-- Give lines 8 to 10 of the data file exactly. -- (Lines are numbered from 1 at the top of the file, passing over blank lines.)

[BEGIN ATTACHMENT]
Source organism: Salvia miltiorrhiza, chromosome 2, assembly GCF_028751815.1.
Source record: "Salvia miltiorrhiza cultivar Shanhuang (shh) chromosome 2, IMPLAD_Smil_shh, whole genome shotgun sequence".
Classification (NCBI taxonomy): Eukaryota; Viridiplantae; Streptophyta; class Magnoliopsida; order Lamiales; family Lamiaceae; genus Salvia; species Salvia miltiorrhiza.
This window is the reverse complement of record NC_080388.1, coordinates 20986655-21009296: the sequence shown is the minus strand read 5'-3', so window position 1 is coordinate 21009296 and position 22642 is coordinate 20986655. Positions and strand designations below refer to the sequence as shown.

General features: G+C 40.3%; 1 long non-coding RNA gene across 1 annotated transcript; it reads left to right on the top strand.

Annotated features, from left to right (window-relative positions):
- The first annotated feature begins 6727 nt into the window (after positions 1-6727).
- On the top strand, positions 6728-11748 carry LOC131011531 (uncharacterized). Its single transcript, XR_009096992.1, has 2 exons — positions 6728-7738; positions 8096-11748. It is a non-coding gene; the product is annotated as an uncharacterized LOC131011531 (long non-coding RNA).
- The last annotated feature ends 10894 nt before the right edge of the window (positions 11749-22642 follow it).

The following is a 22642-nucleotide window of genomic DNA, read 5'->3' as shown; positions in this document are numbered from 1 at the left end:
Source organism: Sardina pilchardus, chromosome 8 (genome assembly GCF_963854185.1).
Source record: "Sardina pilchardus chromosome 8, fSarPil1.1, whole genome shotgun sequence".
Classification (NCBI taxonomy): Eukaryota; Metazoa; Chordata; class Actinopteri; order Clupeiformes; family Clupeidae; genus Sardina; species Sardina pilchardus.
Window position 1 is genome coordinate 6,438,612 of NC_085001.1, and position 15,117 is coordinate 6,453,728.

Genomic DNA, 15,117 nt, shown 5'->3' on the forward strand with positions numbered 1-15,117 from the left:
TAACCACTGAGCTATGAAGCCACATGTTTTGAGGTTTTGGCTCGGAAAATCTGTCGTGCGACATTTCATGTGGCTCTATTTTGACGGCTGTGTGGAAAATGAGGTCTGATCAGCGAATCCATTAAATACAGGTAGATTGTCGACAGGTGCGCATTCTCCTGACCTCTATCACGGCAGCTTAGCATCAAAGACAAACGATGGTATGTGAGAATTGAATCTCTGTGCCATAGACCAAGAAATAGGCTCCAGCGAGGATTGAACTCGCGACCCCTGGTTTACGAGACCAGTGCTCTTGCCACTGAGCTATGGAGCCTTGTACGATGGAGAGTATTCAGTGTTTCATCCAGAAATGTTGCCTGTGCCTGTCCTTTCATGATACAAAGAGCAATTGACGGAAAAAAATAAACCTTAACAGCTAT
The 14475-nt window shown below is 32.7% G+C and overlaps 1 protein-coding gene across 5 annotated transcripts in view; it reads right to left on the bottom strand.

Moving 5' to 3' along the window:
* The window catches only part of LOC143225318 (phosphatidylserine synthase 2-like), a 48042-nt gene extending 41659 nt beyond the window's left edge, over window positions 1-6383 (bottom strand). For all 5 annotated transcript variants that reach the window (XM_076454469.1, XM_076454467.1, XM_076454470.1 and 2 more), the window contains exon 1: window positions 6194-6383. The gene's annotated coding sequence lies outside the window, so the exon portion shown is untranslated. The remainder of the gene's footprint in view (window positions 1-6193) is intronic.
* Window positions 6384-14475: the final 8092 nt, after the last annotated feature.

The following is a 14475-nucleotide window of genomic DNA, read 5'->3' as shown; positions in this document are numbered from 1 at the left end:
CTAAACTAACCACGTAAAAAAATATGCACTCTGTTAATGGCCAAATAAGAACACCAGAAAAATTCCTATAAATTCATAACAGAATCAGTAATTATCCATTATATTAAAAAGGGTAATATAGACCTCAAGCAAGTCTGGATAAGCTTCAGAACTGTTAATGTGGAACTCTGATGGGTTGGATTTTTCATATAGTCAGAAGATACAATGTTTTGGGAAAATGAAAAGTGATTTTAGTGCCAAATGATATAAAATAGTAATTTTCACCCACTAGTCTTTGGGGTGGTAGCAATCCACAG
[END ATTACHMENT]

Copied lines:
- On the top strand, positions 6728-11748 carry LOC131011531 (uncharacterized). Its single transcript, XR_009096992.1, has 2 exons — positions 6728-7738; positions 8096-11748. It is a non-coding gene; the product is annotated as an uncharacterized LOC131011531 (long non-coding RNA).
- The last annotated feature ends 10894 nt before the right edge of the window (positions 11749-22642 follow it).

The following is a 22642-nucleotide window of genomic DNA, read 5'->3' as shown; positions in this document are numbered from 1 at the left end: